In the paper A Protocol for Packet Network Intercommunication (Cerf and Kahn, 1974), a protocol for communication (sharing of resources) across networks using data packets is proposed by Cerf and Kahn. During this time there are already existing individual packet switching networks with already established protocols for routing packets internally. These individual networks may differ on the protocol used for addressing the receiver of message, on the maximum size of data packet accepted by each host within the network, the time delays in accepting, delivering and transporting data packets within the network, the mechanism used for error correction for corrupted messages and the mechanisms for checking of status information, routing, fault detection and isolation.
Given these much differences between individual networks, if internetwork communication is desired, it is necessary therefore to provide a mechanism for communication in which all these differences are taken into consideration. An obvious way to approach this problem is to make transformations in conventions from the source to the interface into an internetwork-wide agreed set of conventions. This will complicate the design of the internetwork interface though. In the paper, the authors assumed a common set of conventions shared by the hosts or processes in all networks belonging to an internetwork to relieve the interface the design complexities. Instead, the interface’s concern will mainly be the transport of packet data from a network to another or several others. Since the interface acts as an entrance or exit to or from a particular network, the authors obviously called it GATEWAY.
As discussed by the authors, the notion of gateway is a very simple and intuitive one. Any data packet which needs to be transported to another network must pass through the gateway. The authors proposed a protocol in which all the networks which wants to communicate with each other need to subscribe to. In the proposal, formatting is done for each data packet which traverses from a network to another. Upon crossing a gateway, data packets from a network are formatted to meet the requirements of the other network. The data packets are formatted every time they cross a gateway and enter a new network. Splitting or fragmentation of data packets may occur in the gateway so that the packets being transported would fit the requirements of the network it is entering. The details of the information describing the packets are indicated in the packet headers. Most notable are the source and destination information indicated in the internetwork header of the packet.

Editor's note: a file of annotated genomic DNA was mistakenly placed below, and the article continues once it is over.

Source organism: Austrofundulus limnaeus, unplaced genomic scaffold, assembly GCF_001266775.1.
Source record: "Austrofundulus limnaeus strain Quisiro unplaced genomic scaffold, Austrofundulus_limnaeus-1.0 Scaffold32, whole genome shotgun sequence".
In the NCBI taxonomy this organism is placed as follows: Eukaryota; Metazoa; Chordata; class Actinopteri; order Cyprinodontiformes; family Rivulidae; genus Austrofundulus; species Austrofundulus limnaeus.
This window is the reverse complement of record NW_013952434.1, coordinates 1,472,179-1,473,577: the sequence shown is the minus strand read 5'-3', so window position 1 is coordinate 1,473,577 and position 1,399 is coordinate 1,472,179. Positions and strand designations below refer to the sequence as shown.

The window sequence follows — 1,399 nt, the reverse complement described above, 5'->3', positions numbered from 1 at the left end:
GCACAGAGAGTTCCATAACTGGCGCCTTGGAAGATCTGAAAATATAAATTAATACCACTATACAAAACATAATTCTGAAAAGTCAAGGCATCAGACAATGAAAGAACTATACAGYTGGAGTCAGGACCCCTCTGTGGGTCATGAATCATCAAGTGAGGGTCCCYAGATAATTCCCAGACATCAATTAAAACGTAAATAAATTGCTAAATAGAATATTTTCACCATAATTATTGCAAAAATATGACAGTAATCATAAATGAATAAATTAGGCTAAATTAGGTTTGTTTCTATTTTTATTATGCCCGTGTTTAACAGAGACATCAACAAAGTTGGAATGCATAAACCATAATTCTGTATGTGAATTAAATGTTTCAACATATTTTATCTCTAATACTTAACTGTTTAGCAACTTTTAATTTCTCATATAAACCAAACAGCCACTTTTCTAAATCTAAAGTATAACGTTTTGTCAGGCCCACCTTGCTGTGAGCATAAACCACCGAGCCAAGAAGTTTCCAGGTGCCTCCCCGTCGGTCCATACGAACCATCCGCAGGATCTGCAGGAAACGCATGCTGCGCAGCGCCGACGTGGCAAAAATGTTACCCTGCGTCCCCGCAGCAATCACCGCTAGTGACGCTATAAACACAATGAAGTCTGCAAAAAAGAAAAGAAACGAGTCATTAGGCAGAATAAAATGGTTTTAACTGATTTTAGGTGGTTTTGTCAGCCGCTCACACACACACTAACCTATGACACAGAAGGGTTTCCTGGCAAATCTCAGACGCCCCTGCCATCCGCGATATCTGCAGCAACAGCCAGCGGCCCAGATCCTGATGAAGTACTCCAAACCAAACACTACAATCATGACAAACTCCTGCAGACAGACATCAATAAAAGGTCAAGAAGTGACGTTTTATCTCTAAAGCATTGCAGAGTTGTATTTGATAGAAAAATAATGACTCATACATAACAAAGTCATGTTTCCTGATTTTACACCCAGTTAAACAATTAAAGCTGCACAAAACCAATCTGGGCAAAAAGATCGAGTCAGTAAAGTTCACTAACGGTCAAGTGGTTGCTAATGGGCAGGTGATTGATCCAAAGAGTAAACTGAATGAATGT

A mechanism for handling the transmission and acceptance of messages from host to host is assigned to a transmission control program (TCP), as proposed by the authors. TCPs in turn is connected to packet switches which serve the host. Fragmentation of messages into segments may also be done by the TCP for the reasons that the local network has a limit on the maximum message length (in bytes) and that the TCP may be serving several processes which wishes to communicate with the outside networks. The problem of segmenting messages intended for a common destination process or host by the TCP is also discussed and two approaches were considered. The authors opted for the proposed solution wherein each packet are assumed to contain information regarding the destination and source process, which is indicated in the process header of the packet.
The notion of ports is also introduced as a unique identifier for a specific message stream between two communicating processes. Since the identification of ports is different for each operating system there is also a need for a uniform addressing scheme for ports.
The authors also discussed the problem of reassembly and sequencing of segments received by destination TCP. They proposed a scheme to handle this problem in the receiving end. Each arriving packet is identified to a specific port and are reassembled to the original message/text based on their sequence numbers. The check sum for the message is computed once reassembly is done to verify if the reassembled message is not corrupted. Additional flags ES (end of segment) and EM (end of message) are also included in the packet headers to indicate the completion of assembly of messages and segments in the receiving side.
Retransmission and duplicate detection were also tackled by the authors. They proposed an aknowledgement-based approached wherein the receiving end will acknowledge the receipt of packets according to a sliding window of sequence numbers. Any packets arriving outside this window are discarded and are requested to be retransmitted by the sender. As proposed, buffers can also be employed to handle incoming packets. Any packets which cannot be accommodated yet in the buffers are discarded and are requested to be retransmitted by the sending sending end.
The proposal of Cerf and Kahn generally describes how the Internet works as we know it to this day. There could have been deviations from the whole proposal but in general it describes the basic set of protocols in which the Internet subscribes.